A suitable starting point in considering historical writing about the landmarket is the work of M.M. Postan. He fitted the transfer of parcels of land by peasants into his overarching theory of a population-driven expansion in the thirteenth century followed by a crisis in the fourteenth. Postan, making one of his rare visits to the archives, noticed in the library at Peterborough Cathedral a manuscript volume on the cover of which was written the title Carte Nativorum (The charters of the serfs). This was surely a contradiction because serfs could not own charters? In fact when the contents of the book were examined it was clear that the monks of Peterborough allowed their servile tenants to buy free land as long as they surrendered their charters to their landlord. A landmarket was allowed by the monks provided that they supervised it. Postan explained the economic significance of these transfers of free land in two ways. Firstly, he conceded that the market in land was influenced by the increased market in agricultural produce in the thirteenth century. Peasants bought land in order to profit from its cultivation. They had the means to buy land, because they could sell their grain, wool and other products at advantageous prices. If this was the whole story this would mean that the landmarket began in the thirteenth century, in the age of rising prices and expanding markets. Secondly, however, he gave special emphasis to the permanent and enduring character of peasant society which would lead to a constant exchange of land between households. Some large families would need more land to feed their members, and could cultivate it because they had the resources of labour. Other households, such as those of elderly people or widows, lacked both labour and the need for large quantities of foodstuffs. And so parcels of land would constantly move from the holdings of those who did not require it, towards those with a greater capacity to cultivate it and to consume its produce. There was nothing new about the landmarket in the thirteenth century, just the documents that recorded it. For Postan, who was so concerned with the changing balance between land and people both on the small scale and the large scale, the landmarket was an enduring 'natural' feature of a peasant society.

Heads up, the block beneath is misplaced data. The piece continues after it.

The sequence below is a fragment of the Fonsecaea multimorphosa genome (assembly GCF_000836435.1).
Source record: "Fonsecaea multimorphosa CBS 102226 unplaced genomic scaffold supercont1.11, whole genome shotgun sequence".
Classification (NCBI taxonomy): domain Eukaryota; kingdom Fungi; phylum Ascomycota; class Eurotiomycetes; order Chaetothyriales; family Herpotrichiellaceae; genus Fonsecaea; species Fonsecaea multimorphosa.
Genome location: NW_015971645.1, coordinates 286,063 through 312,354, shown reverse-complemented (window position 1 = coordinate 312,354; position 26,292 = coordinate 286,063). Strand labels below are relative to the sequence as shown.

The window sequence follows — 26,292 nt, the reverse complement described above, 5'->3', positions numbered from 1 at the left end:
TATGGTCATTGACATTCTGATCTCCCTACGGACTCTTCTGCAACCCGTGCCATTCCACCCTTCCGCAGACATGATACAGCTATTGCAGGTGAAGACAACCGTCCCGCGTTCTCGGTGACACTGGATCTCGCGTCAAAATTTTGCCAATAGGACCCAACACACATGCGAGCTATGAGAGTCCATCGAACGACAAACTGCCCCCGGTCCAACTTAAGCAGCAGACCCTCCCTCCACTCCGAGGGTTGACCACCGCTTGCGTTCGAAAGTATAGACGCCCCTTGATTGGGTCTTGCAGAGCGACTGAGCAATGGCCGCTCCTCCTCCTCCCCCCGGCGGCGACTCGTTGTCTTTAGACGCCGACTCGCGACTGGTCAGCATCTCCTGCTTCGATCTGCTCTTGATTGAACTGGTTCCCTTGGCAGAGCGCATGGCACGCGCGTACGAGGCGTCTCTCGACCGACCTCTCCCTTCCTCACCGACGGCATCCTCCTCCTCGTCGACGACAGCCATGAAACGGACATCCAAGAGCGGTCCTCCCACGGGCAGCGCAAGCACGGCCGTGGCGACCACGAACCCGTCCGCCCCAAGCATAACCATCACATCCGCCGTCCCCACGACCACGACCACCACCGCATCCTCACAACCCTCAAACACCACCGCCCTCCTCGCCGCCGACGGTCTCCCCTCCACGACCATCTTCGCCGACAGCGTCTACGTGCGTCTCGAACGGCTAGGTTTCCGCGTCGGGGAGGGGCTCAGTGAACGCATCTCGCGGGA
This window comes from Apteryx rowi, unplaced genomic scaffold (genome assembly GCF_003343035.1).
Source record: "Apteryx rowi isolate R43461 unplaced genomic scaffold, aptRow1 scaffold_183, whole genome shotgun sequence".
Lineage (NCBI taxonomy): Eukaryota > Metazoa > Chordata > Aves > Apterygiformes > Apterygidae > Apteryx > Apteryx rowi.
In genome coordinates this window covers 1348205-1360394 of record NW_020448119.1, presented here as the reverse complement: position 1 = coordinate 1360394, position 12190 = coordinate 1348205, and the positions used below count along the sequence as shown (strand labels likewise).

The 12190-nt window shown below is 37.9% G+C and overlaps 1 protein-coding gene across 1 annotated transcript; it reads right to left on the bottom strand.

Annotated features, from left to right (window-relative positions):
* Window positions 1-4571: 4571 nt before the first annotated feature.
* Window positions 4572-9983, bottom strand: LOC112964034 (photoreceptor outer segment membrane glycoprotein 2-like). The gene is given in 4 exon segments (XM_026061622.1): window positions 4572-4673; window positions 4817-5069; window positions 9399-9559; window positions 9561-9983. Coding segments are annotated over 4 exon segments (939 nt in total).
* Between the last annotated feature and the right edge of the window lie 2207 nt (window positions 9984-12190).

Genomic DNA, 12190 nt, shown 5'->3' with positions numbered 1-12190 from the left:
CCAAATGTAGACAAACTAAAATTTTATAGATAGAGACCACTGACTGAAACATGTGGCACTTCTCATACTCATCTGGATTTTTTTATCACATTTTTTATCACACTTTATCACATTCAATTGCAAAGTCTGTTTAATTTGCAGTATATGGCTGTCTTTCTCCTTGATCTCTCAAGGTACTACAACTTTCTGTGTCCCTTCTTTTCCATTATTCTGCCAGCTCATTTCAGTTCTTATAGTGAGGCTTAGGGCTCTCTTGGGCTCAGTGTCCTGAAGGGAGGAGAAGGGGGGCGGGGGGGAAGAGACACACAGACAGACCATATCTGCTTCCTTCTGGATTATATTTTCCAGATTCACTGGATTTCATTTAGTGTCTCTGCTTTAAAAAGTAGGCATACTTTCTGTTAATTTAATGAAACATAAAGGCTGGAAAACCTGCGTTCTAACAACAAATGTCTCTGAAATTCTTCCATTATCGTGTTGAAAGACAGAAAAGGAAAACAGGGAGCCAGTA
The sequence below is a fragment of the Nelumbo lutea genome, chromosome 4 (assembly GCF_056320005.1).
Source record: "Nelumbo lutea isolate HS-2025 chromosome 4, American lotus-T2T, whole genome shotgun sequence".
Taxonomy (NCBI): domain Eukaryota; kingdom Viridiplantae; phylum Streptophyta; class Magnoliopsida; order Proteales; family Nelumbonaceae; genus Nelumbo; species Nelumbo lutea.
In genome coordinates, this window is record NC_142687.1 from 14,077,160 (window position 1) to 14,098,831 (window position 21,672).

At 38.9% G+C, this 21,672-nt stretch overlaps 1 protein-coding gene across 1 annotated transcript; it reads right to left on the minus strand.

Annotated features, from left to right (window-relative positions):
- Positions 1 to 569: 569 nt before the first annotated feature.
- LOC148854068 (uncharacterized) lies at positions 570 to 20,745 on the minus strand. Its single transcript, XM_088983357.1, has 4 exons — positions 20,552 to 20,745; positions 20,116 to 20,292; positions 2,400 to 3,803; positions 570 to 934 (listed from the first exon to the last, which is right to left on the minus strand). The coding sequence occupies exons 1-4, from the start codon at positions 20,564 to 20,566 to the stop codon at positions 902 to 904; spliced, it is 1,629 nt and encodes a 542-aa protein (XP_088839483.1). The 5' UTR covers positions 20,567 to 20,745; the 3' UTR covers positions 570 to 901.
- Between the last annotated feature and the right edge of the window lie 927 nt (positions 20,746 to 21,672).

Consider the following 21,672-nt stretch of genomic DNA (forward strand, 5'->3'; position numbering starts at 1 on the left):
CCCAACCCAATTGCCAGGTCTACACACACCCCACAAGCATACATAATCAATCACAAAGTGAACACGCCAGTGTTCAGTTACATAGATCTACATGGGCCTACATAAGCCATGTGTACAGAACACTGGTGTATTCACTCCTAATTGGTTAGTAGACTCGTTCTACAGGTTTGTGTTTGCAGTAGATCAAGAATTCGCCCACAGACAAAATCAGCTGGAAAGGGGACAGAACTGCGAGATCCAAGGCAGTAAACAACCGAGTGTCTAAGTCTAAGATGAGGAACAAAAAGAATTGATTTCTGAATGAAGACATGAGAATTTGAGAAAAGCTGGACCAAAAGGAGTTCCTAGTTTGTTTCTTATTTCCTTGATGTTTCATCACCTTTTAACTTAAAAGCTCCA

Postan's interpretations were challenged by Hyams, who found that in the royal courts, disputes over sales of land began in the thirteenth century and were most frequently found in the most commercialised region, East Anglia. This suggested that the 
landmarket had a commercial origin, and was a relative novelty in the thirteenth century.
Further work on the Peterborough Abbey estate by King shed new light on the landmarket. He found that it was mainly rich peasants who were acquiring the free land recorded in the 'charters of the serfs'. Their motive was not so much to expand their own holdings, but to provide land for their daughters and for their younger sons who were not allowed to inherit the customary land of the main holding. Therefore the landmarket had a commercial origin because it reflected the wealth of the emerging kulak class, and it also showed the desire of these wealthy peasants to achieve the non-commercial end of endowing members of the family with land.
The initial flurry of interest in the landmarket preceded the systematic study of 
manorial court rolls. A good deal of the initial work on these records was done by research students, and their conclusions appeared in rather specialist articles. Their initial findings eroded some traditional assumptions. Jones showed, using Bedfordshire examples from the thirteenth century, that in an area under some urban influence the market in land led to a great deal of sub-tenancy. This meant that the formal surveys of land holdings had misled historians. Lists of standard holdings of virgates or half-virgates , (also known as yardlands or half-yardlands which contained usually 30 or 15 acres) are found in the surveys compiled by the great church estates, or by the state in the Hundred Rolls of 1279-90. These imply a rather uniform and static landholding structure, but the use of other sources gives a dynamic and varied picture.